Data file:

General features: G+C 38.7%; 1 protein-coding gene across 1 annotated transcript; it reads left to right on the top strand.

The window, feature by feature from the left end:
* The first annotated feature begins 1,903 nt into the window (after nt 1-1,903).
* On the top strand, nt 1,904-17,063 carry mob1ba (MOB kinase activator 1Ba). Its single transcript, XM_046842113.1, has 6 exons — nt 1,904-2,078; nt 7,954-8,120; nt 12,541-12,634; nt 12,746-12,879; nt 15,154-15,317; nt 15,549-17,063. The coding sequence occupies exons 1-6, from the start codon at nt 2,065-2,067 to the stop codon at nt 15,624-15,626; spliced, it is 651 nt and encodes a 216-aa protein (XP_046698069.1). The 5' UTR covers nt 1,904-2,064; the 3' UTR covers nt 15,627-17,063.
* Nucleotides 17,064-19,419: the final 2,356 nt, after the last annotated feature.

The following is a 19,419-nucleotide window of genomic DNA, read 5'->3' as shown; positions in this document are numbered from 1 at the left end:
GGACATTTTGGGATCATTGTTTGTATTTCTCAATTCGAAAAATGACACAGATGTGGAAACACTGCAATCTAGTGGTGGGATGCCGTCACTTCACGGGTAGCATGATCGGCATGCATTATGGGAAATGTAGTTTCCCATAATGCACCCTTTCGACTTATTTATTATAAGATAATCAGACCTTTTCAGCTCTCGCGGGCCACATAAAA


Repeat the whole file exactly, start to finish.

General features: G+C 38.7%; 1 protein-coding gene across 1 annotated transcript; it reads left to right on the top strand.

The window, feature by feature from the left end:
* The first annotated feature begins 1,903 nt into the window (after nt 1-1,903).
* On the top strand, nt 1,904-17,063 carry mob1ba (MOB kinase activator 1Ba). Its single transcript, XM_046842113.1, has 6 exons — nt 1,904-2,078; nt 7,954-8,120; nt 12,541-12,634; nt 12,746-12,879; nt 15,154-15,317; nt 15,549-17,063. The coding sequence occupies exons 1-6, from the start codon at nt 2,065-2,067 to the stop codon at nt 15,624-15,626; spliced, it is 651 nt and encodes a 216-aa protein (XP_046698069.1). The 5' UTR covers nt 1,904-2,064; the 3' UTR covers nt 15,627-17,063.
* Nucleotides 17,064-19,419: the final 2,356 nt, after the last annotated feature.

The following is a 19,419-nucleotide window of genomic DNA, read 5'->3' as shown; positions in this document are numbered from 1 at the left end:
GGACATTTTGGGATCATTGTTTGTATTTCTCAATTCGAAAAATGACACAGATGTGGAAACACTGCAATCTAGTGGTGGGATGCCGTCACTTCACGGGTAGCATGATCGGCATGCATTATGGGAAATGTAGTTTCCCATAATGCACCCTTTCGACTTATTTATTATAAGATAATCAGACCTTTTCAGCTCTCGCGGGCCACATAAAA